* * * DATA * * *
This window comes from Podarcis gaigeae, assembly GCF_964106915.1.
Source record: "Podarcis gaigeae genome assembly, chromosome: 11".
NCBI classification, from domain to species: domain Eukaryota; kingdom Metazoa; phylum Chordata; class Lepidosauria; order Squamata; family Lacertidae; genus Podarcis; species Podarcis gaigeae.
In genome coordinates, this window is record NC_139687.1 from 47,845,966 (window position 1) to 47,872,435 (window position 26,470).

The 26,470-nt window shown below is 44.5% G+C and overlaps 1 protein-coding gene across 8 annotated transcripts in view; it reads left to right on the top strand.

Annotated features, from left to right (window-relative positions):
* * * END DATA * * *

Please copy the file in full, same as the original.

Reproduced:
This window comes from Podarcis gaigeae, assembly GCF_964106915.1.
Source record: "Podarcis gaigeae genome assembly, chromosome: 11".
NCBI classification, from domain to species: domain Eukaryota; kingdom Metazoa; phylum Chordata; class Lepidosauria; order Squamata; family Lacertidae; genus Podarcis; species Podarcis gaigeae.
In genome coordinates, this window is record NC_139687.1 from 47,845,966 (window position 1) to 47,872,435 (window position 26,470).

The 26,470-nt window shown below is 44.5% G+C and overlaps 1 protein-coding gene across 8 annotated transcripts in view; it reads left to right on the top strand.

Annotated features, from left to right (window-relative positions):